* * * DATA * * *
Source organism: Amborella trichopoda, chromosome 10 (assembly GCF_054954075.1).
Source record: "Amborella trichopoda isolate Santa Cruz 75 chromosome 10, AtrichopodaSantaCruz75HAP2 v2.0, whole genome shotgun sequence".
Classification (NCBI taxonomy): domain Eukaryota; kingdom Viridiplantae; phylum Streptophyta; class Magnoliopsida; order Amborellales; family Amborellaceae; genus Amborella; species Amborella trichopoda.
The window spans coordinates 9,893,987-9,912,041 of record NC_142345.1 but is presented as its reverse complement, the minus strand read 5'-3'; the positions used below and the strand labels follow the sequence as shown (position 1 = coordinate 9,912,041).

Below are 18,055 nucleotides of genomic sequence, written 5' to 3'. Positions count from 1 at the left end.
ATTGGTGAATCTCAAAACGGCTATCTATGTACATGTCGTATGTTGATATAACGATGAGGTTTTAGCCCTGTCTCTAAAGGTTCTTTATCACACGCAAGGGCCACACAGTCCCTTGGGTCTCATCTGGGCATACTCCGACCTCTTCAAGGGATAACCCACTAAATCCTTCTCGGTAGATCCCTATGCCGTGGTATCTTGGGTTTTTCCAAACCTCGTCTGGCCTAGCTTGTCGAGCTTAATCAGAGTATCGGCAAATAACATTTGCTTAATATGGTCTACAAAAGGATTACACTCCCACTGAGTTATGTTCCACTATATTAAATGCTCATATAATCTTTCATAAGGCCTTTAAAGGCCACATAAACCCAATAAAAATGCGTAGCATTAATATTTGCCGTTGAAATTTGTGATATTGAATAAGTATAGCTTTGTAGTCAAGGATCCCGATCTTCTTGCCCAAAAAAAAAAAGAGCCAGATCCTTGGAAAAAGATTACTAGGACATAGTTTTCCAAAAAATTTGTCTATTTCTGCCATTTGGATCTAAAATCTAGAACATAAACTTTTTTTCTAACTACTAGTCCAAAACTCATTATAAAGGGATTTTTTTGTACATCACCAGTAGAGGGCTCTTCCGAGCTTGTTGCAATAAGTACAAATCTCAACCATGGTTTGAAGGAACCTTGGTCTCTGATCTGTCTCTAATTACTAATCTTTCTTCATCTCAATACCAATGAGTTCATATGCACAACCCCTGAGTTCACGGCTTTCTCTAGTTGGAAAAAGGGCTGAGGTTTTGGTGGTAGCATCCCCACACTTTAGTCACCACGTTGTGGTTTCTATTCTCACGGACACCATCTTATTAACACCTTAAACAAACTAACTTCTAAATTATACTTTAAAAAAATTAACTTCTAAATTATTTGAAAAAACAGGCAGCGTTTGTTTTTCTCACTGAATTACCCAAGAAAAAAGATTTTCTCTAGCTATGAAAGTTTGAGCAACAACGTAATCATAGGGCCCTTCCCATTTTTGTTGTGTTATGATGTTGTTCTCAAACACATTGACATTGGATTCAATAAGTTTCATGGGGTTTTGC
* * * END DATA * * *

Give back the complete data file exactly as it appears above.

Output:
Source organism: Amborella trichopoda, chromosome 10 (assembly GCF_054954075.1).
Source record: "Amborella trichopoda isolate Santa Cruz 75 chromosome 10, AtrichopodaSantaCruz75HAP2 v2.0, whole genome shotgun sequence".
Classification (NCBI taxonomy): domain Eukaryota; kingdom Viridiplantae; phylum Streptophyta; class Magnoliopsida; order Amborellales; family Amborellaceae; genus Amborella; species Amborella trichopoda.
The window spans coordinates 9,893,987-9,912,041 of record NC_142345.1 but is presented as its reverse complement, the minus strand read 5'-3'; the positions used below and the strand labels follow the sequence as shown (position 1 = coordinate 9,912,041).

Below are 18,055 nucleotides of genomic sequence, written 5' to 3'. Positions count from 1 at the left end.
ATTGGTGAATCTCAAAACGGCTATCTATGTACATGTCGTATGTTGATATAACGATGAGGTTTTAGCCCTGTCTCTAAAGGTTCTTTATCACACGCAAGGGCCACACAGTCCCTTGGGTCTCATCTGGGCATACTCCGACCTCTTCAAGGGATAACCCACTAAATCCTTCTCGGTAGATCCCTATGCCGTGGTATCTTGGGTTTTTCCAAACCTCGTCTGGCCTAGCTTGTCGAGCTTAATCAGAGTATCGGCAAATAACATTTGCTTAATATGGTCTACAAAAGGATTACACTCCCACTGAGTTATGTTCCACTATATTAAATGCTCATATAATCTTTCATAAGGCCTTTAAAGGCCACATAAACCCAATAAAAATGCGTAGCATTAATATTTGCCGTTGAAATTTGTGATATTGAATAAGTATAGCTTTGTAGTCAAGGATCCCGATCTTCTTGCCCAAAAAAAAAAAGAGCCAGATCCTTGGAAAAAGATTACTAGGACATAGTTTTCCAAAAAATTTGTCTATTTCTGCCATTTGGATCTAAAATCTAGAACATAAACTTTTTTTCTAACTACTAGTCCAAAACTCATTATAAAGGGATTTTTTTGTACATCACCAGTAGAGGGCTCTTCCGAGCTTGTTGCAATAAGTACAAATCTCAACCATGGTTTGAAGGAACCTTGGTCTCTGATCTGTCTCTAATTACTAATCTTTCTTCATCTCAATACCAATGAGTTCATATGCACAACCCCTGAGTTCACGGCTTTCTCTAGTTGGAAAAAGGGCTGAGGTTTTGGTGGTAGCATCCCCACACTTTAGTCACCACGTTGTGGTTTCTATTCTCACGGACACCATCTTATTAACACCTTAAACAAACTAACTTCTAAATTATACTTTAAAAAAATTAACTTCTAAATTATTTGAAAAAACAGGCAGCGTTTGTTTTTCTCACTGAATTACCCAAGAAAAAAGATTTTCTCTAGCTATGAAAGTTTGAGCAACAACGTAATCATAGGGCCCTTCCCATTTTTGTTGTGTTATGATGTTGTTCTCAAACACATTGACATTGGATTCAATAAGTTTCATGGGGTTTTGC